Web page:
This is one of the finest examples of satellite collaboration. Five Earth-observing orbiters, four from NASA and one from France, are working together to provide the deepest analysis of cloud cover ever carried out. The satellites orbit in a close formation, only eight minutes apart, and create what is known as the “Afternoon Constellation” (or “A-Train” for short). They are so close in fact, that they can be considered to act as one satellite, capable of carrying out a vast suite of measurements on the pollution content of clouds. This work is shedding new light on the link between clouds, pollution and rainfall, a study that could never be achieved with one satellite alone…
Pollution in clouds is a critical problem for the international community. These rogue particles can seriously change the natural behaviour of clouds and entire weather systems, but until now, scientists have been uncertain about the difference in rainfall from polluted and unpolluted cloud cover. This is primarily because no single environmental satellite has been able to probe deep into clouds with the limited number of instruments it can carry. But using the collective power of five independent satellites, scientists are beginning to unlock the secrets polluted clouds have been hiding.
Researchers at NASA’s Jet Propulsion Labs (JPL) in Pasadena have recently discovered that clouds peppered with pollutant particles do not produce as much rain as their unpolluted counterparts. This finding was only possible after analysing data from the near-simultaneous measurements made by the five A-Train satellites. The constellation includes NASA’s Aqua, Aura, CloudSat and CALIPSO and the French Space Agency’s PARASOL.
“Typically, it is very hard to get a sense of how important the effect of pollution on clouds is. With the A-Train, we can see the clouds every day and we’re getting confirmation on a global scale that we have an issue here.” – Anne Douglass, project scientist at Goddard for NASA’s Aura satellite.
The A-Train is turning up some interesting, if alarming, results. When focusing on the skies above South America during the June-October dry season, the JPL team found that the increased level of agricultural burning during this period injected more aerosols into the clouds. This had the effect of shrinking the size of ice crystals in the clouds, preventing the crystals from getting large enough to fall as rain. This direct effect of burning and ice crystal formation has never been connected before the use of the A-Train. However, during wet seasons, the aerosol content in clouds appeared not to be a critical factor on the amount of rainfall.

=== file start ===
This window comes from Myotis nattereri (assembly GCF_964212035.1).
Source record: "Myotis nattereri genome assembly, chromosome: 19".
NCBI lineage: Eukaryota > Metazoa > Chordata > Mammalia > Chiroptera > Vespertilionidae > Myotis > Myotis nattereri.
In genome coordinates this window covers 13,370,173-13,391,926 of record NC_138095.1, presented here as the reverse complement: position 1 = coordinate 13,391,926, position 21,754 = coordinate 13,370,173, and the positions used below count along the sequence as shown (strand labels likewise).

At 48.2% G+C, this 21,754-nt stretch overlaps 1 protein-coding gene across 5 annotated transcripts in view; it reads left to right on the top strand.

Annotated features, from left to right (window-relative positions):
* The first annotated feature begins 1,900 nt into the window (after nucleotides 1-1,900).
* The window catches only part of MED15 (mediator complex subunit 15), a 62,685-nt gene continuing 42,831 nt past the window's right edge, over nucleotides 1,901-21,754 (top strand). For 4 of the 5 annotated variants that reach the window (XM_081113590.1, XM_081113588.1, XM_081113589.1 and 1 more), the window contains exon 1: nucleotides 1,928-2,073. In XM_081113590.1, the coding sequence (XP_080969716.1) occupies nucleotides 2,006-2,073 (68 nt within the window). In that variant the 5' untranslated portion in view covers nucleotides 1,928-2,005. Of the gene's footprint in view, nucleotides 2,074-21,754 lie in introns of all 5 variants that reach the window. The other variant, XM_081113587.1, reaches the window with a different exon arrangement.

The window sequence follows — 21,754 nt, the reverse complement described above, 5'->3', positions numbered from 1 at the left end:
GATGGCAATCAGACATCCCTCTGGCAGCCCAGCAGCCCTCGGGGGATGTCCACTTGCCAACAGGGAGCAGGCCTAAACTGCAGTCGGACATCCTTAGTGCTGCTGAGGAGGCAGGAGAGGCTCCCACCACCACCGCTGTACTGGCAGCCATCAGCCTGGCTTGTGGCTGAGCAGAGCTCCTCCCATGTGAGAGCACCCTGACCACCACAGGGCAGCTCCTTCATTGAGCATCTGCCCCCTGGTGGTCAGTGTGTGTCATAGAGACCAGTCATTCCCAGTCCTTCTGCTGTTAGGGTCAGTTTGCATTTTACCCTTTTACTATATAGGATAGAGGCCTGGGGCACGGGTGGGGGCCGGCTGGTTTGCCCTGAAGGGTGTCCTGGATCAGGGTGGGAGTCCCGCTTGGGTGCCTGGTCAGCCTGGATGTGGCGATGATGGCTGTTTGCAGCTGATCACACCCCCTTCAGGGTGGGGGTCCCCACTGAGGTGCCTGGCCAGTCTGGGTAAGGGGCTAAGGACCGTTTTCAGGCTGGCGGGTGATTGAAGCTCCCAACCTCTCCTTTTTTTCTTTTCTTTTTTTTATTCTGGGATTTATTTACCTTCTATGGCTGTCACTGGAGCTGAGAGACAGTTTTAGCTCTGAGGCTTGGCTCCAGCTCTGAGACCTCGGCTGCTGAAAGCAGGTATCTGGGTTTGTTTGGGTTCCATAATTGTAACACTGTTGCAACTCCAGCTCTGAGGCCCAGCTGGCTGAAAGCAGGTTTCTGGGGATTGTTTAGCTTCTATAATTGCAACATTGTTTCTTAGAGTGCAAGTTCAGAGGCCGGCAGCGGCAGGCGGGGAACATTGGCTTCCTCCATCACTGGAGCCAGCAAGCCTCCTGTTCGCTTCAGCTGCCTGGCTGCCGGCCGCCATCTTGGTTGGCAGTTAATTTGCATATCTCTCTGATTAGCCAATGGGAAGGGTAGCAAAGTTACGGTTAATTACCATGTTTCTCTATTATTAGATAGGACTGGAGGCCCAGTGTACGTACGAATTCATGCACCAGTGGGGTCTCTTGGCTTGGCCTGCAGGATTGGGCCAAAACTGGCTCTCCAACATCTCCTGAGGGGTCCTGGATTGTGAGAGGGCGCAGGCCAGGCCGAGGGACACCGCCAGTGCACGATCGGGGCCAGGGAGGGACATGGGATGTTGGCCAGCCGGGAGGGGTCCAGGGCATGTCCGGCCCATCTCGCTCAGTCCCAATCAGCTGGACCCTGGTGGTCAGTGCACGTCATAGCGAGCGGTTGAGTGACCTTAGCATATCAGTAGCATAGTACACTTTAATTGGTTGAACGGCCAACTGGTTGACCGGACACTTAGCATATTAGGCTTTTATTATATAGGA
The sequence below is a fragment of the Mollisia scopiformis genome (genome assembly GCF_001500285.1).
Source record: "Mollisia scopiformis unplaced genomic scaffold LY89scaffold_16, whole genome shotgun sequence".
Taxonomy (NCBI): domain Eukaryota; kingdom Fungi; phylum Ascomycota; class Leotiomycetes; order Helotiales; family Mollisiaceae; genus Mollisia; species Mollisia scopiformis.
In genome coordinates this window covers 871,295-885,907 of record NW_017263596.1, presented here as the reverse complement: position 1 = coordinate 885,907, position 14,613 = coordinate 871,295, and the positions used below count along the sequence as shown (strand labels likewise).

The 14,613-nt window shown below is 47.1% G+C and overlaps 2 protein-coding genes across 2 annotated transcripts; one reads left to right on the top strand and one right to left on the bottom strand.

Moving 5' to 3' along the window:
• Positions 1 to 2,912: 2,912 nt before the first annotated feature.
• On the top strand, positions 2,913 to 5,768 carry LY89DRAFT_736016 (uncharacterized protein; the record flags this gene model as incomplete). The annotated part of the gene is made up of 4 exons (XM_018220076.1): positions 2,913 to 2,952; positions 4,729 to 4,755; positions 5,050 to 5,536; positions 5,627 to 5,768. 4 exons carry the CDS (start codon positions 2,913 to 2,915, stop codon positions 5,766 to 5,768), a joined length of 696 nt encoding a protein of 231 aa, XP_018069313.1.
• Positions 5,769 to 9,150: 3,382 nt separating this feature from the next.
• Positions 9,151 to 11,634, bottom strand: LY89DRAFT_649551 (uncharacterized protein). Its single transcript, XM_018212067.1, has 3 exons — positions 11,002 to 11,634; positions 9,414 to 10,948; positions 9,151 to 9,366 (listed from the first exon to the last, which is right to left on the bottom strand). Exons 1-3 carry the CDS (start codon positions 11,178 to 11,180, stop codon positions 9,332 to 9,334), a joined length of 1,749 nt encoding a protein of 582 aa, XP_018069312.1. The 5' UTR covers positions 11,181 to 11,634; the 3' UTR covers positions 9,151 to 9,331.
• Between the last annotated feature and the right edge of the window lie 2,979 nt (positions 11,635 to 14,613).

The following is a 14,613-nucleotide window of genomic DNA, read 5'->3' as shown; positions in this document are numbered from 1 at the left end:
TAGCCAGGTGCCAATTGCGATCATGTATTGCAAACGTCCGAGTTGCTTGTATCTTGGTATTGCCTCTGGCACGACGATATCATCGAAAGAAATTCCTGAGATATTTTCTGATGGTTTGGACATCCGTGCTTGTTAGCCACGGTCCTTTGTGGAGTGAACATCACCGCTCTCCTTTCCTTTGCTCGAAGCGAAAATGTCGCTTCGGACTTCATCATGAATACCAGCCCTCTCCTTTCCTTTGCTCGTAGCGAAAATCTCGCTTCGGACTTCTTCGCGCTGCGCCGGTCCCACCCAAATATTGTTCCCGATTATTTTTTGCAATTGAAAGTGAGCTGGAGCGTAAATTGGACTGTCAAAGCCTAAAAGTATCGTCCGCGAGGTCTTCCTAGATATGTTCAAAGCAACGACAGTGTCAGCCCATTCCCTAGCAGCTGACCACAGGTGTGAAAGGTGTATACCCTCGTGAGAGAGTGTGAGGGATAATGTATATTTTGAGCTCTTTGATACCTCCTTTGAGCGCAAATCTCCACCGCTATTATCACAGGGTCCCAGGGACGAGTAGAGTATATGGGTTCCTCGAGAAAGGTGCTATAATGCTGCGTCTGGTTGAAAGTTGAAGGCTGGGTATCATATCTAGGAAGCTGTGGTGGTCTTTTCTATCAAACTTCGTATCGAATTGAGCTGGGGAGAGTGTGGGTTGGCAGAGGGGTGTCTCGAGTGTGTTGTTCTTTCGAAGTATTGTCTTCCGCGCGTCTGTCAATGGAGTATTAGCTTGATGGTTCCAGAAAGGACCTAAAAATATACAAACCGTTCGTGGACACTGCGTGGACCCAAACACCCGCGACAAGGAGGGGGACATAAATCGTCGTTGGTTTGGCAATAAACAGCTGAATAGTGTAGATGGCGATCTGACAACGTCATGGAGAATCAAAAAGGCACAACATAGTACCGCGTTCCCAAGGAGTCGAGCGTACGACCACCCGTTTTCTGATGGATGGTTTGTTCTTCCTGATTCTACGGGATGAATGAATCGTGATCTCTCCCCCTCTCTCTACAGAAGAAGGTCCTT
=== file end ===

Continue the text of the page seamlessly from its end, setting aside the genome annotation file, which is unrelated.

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How is it possible to distinguish between polluted and unpolluted clouds? Firstly, the A-Train’s Aura satellite measures the concentration of carbon monoxide in the clouds. This is a strong indicator for the presence of smoke and other aerosols originating from a power plant or agricultural activities. When the polluted clouds are identified, the A-Train’s Aqua satellite can be called into use. Using its Moderate Resolution Imaging Spectroradiometer instrument, the size of ice crystals in polluted and unpolluted clouds can be measured. Next up is NASA’s Tropical Rainfall Measuring Mission satellite that can measure the amount of precipitation (rain) from polluted and unpolluted clouds.
Through this combination of satellites, scientists are able to link pollution with clouds with precipitation. This is only one example of the flexibility behind collaborations such as A-Train, so cloud science can only go from strength to strength.